Kit Basics For Adventure Racing

Must-have adventure racing kit... plus a few x-tremely useful extras


Posted: 8 July 2002
by Sean Fishpool

While getting the kit together for a six-day Eco Challenge can be as tough as the race itself, one- and two-day races are perfect for the weekend warrior who dimly remembers owning a bike to go to school on. While international-level teams will be turning up with carbon-fibre kayak paddles and bikes that cost more than their cars, almost all you really need is a compass, running shoes, a mountain bike of some description, and a bike helmet.

Got that? Then you’re an adventure racer. There are a couple of other bits and bobs that might be on the compulsory list, and some cunning buys to make your race experience smoother – we’re going to give you a sneak insight into all of them.

The tow system
Don’t laugh – a tow system helps to equalise the effort that you and your team (or partner) put in. Take a length of 5mm bungee cord, loop it round the seatpost, thread it though a length of thin electrical tubing or hose, and zip-tie the tubing to your saddle and seatpost. Make a loop in the other end for the towed rider to hold in their fingers (on the handlebar!) or to loop on and off a bracket on the bar. (NB Experiment before the race!)

The mitts
They’re not essential, but padded bike mitts make biking a lot more comfortable. You could wear them throughout the race to save time. We like Specialized BG Pro Mitts (£20), which have a strategically-placed anti-numbness pad.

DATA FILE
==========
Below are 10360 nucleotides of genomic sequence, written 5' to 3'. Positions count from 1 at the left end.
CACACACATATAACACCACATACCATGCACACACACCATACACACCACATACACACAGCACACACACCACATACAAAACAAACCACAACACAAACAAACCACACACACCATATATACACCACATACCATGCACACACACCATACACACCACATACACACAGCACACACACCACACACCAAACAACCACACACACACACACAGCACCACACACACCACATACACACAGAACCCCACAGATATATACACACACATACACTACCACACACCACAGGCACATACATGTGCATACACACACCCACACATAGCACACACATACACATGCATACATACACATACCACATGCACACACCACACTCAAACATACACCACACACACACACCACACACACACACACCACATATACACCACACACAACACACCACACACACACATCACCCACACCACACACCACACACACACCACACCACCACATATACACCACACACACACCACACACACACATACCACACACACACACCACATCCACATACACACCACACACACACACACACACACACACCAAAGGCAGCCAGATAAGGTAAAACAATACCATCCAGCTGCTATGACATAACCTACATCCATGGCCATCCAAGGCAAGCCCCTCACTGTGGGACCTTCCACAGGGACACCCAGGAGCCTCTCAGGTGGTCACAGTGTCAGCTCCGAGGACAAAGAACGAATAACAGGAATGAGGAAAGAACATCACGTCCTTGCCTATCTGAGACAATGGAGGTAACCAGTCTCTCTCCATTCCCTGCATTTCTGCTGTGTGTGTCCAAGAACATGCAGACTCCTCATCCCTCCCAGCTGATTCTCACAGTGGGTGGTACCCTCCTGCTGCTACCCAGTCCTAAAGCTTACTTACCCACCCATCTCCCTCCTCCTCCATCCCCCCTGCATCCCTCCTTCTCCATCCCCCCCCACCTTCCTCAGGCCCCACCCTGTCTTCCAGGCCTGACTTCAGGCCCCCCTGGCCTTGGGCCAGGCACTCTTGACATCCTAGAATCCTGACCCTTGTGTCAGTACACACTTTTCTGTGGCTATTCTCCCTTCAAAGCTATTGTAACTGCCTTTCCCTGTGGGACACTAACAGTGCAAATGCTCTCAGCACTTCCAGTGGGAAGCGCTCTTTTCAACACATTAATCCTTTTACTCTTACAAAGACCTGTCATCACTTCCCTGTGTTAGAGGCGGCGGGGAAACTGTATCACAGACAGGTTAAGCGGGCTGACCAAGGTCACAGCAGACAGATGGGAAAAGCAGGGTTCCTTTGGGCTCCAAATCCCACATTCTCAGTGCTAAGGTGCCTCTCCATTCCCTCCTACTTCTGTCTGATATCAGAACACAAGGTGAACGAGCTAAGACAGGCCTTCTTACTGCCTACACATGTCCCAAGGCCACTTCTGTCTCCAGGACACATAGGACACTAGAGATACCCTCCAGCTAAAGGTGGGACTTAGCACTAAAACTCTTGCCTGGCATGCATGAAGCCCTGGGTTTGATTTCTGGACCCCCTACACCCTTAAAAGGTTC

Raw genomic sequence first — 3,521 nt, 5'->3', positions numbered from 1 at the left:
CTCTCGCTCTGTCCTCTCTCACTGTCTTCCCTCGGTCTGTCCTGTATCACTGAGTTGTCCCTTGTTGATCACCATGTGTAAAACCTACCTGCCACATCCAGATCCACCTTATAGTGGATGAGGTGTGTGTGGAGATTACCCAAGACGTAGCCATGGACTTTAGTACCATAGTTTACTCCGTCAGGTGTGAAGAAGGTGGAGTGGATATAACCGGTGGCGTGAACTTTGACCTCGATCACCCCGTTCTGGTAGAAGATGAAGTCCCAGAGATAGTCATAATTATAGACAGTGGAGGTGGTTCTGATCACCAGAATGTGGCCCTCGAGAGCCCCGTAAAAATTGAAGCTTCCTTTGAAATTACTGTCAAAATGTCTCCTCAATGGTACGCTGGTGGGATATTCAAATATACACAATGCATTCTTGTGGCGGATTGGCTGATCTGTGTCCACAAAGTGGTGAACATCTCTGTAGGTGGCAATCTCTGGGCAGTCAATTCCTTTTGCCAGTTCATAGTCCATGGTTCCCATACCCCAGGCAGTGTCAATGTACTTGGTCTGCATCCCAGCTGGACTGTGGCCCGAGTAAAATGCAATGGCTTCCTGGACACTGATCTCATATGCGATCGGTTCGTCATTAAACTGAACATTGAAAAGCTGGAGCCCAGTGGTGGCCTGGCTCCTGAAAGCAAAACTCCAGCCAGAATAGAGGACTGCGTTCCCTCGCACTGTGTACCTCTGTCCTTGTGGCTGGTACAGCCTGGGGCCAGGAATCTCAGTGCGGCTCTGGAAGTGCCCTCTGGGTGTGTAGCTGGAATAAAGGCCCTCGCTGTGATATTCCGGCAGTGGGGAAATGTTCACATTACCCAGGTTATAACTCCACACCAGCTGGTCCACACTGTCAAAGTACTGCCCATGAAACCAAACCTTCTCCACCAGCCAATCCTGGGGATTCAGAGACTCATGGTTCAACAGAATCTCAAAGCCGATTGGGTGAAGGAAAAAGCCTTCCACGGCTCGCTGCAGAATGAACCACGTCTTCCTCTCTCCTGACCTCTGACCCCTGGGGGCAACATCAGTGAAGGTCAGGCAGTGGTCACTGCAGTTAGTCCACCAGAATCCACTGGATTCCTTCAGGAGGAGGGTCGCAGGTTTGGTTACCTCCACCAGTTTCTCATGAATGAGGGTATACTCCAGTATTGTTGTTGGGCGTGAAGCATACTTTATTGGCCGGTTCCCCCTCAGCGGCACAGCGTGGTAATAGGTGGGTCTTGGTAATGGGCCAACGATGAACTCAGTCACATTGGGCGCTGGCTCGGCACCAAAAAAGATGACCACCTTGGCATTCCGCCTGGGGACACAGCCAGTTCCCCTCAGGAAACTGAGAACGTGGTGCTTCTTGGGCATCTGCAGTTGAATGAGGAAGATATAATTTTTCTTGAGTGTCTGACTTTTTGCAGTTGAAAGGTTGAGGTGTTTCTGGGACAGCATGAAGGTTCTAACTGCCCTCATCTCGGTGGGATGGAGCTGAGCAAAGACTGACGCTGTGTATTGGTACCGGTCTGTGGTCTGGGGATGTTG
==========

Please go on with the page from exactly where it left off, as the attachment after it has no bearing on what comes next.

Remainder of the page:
The shorts
Do short races in a single pair of shorts, if you can. And believe us, it’s more comfortable to run in bike shorts (such as the Concurve Lycra Cycling Shorts, £38) than bike in running shorts. If bike-short padding is too cumbersome for you, consider more lightly padded triathlon bike shorts.

The shoes and socks
Go for wool and nylon socks (eg Hilly Mono-Skin Off-Road and Running Bear Bare Feet Socks), because they stay warm when wet, and pick shoes that you can run in and have no doubts about. Except in the longest races, most racers go for trail shoes or fell shoes, rather than heavier 'adventure' models.

The helmet
Compulsory at all races. Simple.

The shades
You can ride faster when you’re not blinded by mud. Clear lenses don’t look as cool as dark ones, but they let you ride through shady woods more confidently. Oakley Pro M-Frames (£95-£119) are the benchmark, but whichever brand you choose, get lenses that almost touch your cheeks. This will stop mud getting under them.

The top
A long-sleeved zip-necked wicking top is a good adventure staple – dry and warm in cool weather; dry and cool in warm weather. For example, the El Cap Shirt from The North Face (£45); it’s durable and great for all but the hottest days.

The bike computer
Very handy for bike navigation, as estimating distance is a nightmare on wheels. Pick one that’s easy to reset on the move, for when you need to measure the 400 metres to the next turn.

The map board